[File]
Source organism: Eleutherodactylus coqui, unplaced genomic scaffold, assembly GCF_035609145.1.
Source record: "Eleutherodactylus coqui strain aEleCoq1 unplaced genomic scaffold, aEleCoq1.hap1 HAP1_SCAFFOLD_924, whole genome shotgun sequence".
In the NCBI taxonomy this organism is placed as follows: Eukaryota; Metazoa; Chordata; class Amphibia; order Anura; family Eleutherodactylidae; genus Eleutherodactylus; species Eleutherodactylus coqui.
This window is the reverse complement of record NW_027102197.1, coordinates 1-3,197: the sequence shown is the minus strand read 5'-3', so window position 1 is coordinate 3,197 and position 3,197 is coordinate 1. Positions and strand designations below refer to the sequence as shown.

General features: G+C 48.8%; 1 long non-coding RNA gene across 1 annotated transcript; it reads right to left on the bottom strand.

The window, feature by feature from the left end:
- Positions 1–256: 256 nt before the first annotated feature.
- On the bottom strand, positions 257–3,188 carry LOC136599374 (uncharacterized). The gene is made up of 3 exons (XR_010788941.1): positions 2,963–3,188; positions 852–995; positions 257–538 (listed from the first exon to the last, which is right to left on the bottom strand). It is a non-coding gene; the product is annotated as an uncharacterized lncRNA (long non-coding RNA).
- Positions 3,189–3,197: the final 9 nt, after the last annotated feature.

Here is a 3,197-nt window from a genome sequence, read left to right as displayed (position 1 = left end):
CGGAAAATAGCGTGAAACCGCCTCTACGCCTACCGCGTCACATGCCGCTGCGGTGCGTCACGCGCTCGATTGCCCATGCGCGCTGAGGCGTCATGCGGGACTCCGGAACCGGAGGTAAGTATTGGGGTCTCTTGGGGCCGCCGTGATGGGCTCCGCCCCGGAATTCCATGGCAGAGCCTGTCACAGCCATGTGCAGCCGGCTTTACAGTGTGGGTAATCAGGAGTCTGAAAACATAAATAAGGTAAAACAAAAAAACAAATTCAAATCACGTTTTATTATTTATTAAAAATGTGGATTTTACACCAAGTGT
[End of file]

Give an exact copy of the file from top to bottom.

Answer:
Source organism: Eleutherodactylus coqui, unplaced genomic scaffold, assembly GCF_035609145.1.
Source record: "Eleutherodactylus coqui strain aEleCoq1 unplaced genomic scaffold, aEleCoq1.hap1 HAP1_SCAFFOLD_924, whole genome shotgun sequence".
In the NCBI taxonomy this organism is placed as follows: Eukaryota; Metazoa; Chordata; class Amphibia; order Anura; family Eleutherodactylidae; genus Eleutherodactylus; species Eleutherodactylus coqui.
This window is the reverse complement of record NW_027102197.1, coordinates 1-3,197: the sequence shown is the minus strand read 5'-3', so window position 1 is coordinate 3,197 and position 3,197 is coordinate 1. Positions and strand designations below refer to the sequence as shown.

General features: G+C 48.8%; 1 long non-coding RNA gene across 1 annotated transcript; it reads right to left on the bottom strand.

The window, feature by feature from the left end:
- Positions 1–256: 256 nt before the first annotated feature.
- On the bottom strand, positions 257–3,188 carry LOC136599374 (uncharacterized). The gene is made up of 3 exons (XR_010788941.1): positions 2,963–3,188; positions 852–995; positions 257–538 (listed from the first exon to the last, which is right to left on the bottom strand). It is a non-coding gene; the product is annotated as an uncharacterized lncRNA (long non-coding RNA).
- Positions 3,189–3,197: the final 9 nt, after the last annotated feature.

Here is a 3,197-nt window from a genome sequence, read left to right as displayed (position 1 = left end):
CGGAAAATAGCGTGAAACCGCCTCTACGCCTACCGCGTCACATGCCGCTGCGGTGCGTCACGCGCTCGATTGCCCATGCGCGCTGAGGCGTCATGCGGGACTCCGGAACCGGAGGTAAGTATTGGGGTCTCTTGGGGCCGCCGTGATGGGCTCCGCCCCGGAATTCCATGGCAGAGCCTGTCACAGCCATGTGCAGCCGGCTTTACAGTGTGGGTAATCAGGAGTCTGAAAACATAAATAAGGTAAAACAAAAAAACAAATTCAAATCACGTTTTATTATTTATTAAAAATGTGGATTTTACACCAAGTGT